Nixon lawyer John Dean explains the parallels between Trump and Watergate
John Dean, the White House counsel during the Watergate era, told a packed Congressional hearing room today (June 10) that Donald Trump’s behavior reminds him of Richard Nixon’s.
Dean was one of four witnesses at a House Judiciary Committee hearing on “lessons” from the Robert Mueller investigation into Russian interference in the 2016 presidential election. He spelled out what he sees as multiple similarities between the two presidents, using Mueller’s report as a guide.
Mueller’s 450-page report, made public in April, lays out multiple instances in which Trump attempted to shut down the investigation, but didn’t charge him with any crime. In a press conference on May 29, Mueller appealed to Congress to investigate Trump’s action, which Dean echoed today.
“In many ways the Mueller Report is to President Trump what the so-called Watergate ‘Road Map’ was to President Richard Nixon,” Dean said, reading from his prepared testimony (pdf). “Stated a bit differently, Special Counsel Mueller has provided this committee a road map.”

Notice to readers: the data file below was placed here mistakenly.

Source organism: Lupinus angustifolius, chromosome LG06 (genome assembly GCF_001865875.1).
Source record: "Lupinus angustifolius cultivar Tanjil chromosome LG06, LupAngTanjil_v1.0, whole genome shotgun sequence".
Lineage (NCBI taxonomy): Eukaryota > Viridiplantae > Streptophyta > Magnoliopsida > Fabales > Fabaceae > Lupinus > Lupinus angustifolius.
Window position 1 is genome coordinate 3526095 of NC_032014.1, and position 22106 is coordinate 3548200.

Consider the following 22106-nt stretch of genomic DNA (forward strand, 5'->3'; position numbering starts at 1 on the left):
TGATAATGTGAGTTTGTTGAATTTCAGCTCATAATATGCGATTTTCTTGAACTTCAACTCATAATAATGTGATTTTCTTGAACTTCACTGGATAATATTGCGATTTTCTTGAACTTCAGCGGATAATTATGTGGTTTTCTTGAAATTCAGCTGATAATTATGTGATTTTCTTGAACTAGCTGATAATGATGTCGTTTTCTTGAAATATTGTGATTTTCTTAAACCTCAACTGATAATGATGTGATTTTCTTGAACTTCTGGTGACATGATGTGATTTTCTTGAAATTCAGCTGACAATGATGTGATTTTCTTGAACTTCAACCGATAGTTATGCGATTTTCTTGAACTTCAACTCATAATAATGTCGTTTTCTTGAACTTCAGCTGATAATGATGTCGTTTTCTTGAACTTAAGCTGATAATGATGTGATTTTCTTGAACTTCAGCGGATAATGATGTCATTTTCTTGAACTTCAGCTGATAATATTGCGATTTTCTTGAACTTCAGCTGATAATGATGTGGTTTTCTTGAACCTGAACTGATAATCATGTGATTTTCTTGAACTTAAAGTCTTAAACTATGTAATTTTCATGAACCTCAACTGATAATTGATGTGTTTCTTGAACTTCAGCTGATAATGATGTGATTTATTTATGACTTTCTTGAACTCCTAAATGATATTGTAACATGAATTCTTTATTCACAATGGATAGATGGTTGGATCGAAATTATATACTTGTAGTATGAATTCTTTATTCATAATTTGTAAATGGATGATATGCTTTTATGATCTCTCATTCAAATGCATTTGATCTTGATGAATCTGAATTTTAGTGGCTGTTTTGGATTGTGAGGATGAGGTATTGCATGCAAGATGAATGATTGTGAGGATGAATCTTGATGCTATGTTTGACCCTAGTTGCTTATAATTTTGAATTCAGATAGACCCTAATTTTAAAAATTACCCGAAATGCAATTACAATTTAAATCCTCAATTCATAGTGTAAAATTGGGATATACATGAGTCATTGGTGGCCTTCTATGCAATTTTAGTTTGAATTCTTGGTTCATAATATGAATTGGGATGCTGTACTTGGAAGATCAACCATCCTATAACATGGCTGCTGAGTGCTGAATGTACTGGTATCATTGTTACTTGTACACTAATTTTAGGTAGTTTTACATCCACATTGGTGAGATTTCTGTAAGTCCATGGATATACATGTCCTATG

The 55-page “Watergate Road Map,” written by special prosecutor Leon Jaworski in 1974, lays out in simple language why a grand jury indicted Nixon’s co-conspirators in the Watergate break-in, and why they had concerns about Nixon’s actions. The road map was filed to a US district court judge, and later provided to the House committee investigating Nixon. It helped shape the House investigation, and includes important testimony of events before and after the Watergate break-in that led to Nixon’s resignation, as Quartz reported earlier.
Dean was considered an architect of the cover-up of the Watergate burglary, but cooperated with prosecutors and ultimately provided damning testimony on Nixon. “I did my best internally to break up the Watergate cover-up when I realized we were on the wrong side of the law,” Dean said in Congress today, noting that he was “in and out of the witness protection program for 18 months” afterward because of death threats.
Dean’s written testimony equivocated Trump’s handling of National Security Advisor Michael Flynn with Nixon’s instructions to his chief of staff H.R. Haldeman after he learned about the Watergate break in.
Dean also compared Trump’s firing of FBI director James Comey to Nixon’s firing of special prosecutor Archibald Cox in 1973, in what became known as the Saturday Night Massacre. He also noted parallels between Trump’s attempts to shut down the Mueller investigation via White House counsel Don McGahn to his own experience as Nixon’s counsel. “I certainly hope Don McGahn is a key witness” to this hearing, Dean said.
He also told the committee that the Trump administration is “in fast competition with what happened in the Nixon administration” when it comes to obstruction of justice. “It is quite striking and startling to me that history is repeating itself, with a vengeance.”